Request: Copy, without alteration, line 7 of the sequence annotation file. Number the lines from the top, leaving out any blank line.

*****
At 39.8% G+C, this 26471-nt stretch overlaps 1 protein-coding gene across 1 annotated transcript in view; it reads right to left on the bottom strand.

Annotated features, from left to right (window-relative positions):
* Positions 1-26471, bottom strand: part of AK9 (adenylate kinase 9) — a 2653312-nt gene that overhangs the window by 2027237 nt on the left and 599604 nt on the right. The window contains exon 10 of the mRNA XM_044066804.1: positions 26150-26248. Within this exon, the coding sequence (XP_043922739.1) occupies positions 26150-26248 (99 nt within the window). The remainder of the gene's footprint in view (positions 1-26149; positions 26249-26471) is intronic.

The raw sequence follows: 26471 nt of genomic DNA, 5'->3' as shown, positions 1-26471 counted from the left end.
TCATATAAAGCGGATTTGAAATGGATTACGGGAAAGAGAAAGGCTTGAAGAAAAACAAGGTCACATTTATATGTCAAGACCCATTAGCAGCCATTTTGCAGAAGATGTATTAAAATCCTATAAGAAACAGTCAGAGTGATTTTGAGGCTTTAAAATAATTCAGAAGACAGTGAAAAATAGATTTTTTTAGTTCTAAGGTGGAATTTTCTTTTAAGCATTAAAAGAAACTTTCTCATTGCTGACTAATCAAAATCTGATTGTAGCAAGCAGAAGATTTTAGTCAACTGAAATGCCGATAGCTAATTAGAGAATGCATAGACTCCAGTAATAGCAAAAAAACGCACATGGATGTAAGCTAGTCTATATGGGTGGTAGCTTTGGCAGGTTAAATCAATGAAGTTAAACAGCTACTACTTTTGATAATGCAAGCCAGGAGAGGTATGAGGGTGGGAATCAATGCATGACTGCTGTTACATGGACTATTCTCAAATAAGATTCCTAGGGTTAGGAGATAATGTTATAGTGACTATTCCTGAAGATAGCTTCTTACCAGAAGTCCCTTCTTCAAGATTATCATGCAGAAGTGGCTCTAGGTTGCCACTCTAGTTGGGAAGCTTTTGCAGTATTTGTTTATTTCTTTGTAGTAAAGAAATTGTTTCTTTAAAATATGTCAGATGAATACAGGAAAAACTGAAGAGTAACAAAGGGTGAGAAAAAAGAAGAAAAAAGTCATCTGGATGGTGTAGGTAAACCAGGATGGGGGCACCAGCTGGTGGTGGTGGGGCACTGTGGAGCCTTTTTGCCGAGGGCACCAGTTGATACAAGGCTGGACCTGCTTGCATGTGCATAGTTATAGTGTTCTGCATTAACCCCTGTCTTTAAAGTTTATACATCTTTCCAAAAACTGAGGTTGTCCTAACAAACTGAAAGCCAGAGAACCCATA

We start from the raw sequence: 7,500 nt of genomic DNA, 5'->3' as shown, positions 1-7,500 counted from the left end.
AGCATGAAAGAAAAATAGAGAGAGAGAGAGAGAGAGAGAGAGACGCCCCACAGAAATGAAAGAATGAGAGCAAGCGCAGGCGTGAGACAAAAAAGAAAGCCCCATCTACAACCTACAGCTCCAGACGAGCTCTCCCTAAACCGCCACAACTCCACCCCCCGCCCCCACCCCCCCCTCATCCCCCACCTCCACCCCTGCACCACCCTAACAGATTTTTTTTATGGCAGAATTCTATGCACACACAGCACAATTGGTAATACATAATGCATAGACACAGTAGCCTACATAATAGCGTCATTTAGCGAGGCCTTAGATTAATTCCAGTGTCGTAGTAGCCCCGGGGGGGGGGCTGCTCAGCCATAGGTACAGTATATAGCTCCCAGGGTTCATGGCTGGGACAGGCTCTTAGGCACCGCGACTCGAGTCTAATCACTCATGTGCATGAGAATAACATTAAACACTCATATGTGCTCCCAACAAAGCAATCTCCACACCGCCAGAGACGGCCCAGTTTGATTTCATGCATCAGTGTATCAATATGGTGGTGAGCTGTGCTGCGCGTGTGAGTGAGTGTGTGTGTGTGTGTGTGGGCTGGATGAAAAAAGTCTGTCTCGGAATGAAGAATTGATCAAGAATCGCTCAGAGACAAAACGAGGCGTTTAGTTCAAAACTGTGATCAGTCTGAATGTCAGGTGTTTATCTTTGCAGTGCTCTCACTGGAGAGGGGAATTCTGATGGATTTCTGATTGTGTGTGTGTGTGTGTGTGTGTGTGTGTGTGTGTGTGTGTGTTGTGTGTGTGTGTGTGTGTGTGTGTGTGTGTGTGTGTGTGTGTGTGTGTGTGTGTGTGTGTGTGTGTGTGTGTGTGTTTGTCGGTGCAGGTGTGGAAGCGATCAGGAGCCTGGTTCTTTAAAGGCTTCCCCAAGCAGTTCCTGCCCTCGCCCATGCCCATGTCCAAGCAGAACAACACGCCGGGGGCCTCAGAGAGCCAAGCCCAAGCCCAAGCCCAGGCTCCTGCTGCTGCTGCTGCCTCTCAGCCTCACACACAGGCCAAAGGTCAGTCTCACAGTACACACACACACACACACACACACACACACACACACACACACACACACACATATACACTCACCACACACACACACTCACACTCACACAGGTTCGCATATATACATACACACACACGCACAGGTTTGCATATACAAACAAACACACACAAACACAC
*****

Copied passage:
AGCATGAAAGAAAAATAGAGAGAGAGAGAGAGAGAGAGAGAGACGCCCCACAGAAATGAAAGAATGAGAGCAAGCGCAGGCGTGAGACAAAAAAGAAAGCCCCATCTACAACCTACAGCTCCAGACGAGCTCTCCCTAAACCGCCACAACTCCACCCCCCGCCCCCACCCCCCCCTCATCCCCCACCTCCACCCCTGCACCACCCTAACAGATTTTTTTTATGGCAGAATTCTATGCACACACAGCACAATTGGTAATACATAATGCATAGACACAGTAGCCTACATAATAGCGTCATTTAGCGAGGCCTTAGATTAATTCCAGTGTCGTAGTAGCCCCGGGGGGGGGGCTGCTCAGCCATAGGTACAGTATATAGCTCCCAGGGTTCATGGCTGGGACAGGCTCTTAGGCACCGCGACTCGAGTCTAATCACTCATGTGCATGAGAATAACATTAAACACTCATATGTGCTCCCAACAAAGCAATCTCCACACCGCCAGAGACGGCCCAGTTTGATTTCATGCATCAGTGTATCAATATGGTGGTGAGCTGTGCTGCGCGTGTGAGTGAGTGTGTGTGTGTGTGTGTGGGCTGGATGAAAAAAGTCTGTCTCGGAATGAAGAATTGATCAAGAATCGCTCAGAGACAAAACGAGGCGTTTAGTTCAAAACTGTGATCAGTCTGAATGTCAGGTGTTTATCTTTGCAGTGCTCTCACTGGAGAGGGGAATTCTGATGGATTTCTGATTGTGTGTGTGTGTGTGTGTGTGTGTGTGTGTGTGTGTGTGTGTTGTGTGTGTGTGTGTGTGTGTGTGTGTGTGTGTGTGTGTGTGTGTGTGTGTGTGTGTGTGTGTGTGTGTGTGTGTGTTTGTCGGTGCAGGTGTGGAAGCGATCAGGAGCCTGGTTCTTTAAAGGCTTCCCCAAGCAGTTCCTGCCCTCGCCCATGCCCATGTCCAAGCAGAACAACACGCCGGGGGCCTCAGAGAGCCAAGCCCAAGCCCAAGCCCAGGCTCCTGCTGCTGCTGCTGCCTCTCAGCCTCACACACAGGCCAAAGGTCAGTCTCACAGTACACACACACACACACACACACACACACACACACACACACACACACACACATATACACTCACCACACACACACACTCACACTCACACAGGTTCGCATATATACATACACACACACGCACAGGTTTGCATATACAAACAAACACACACAAACACAC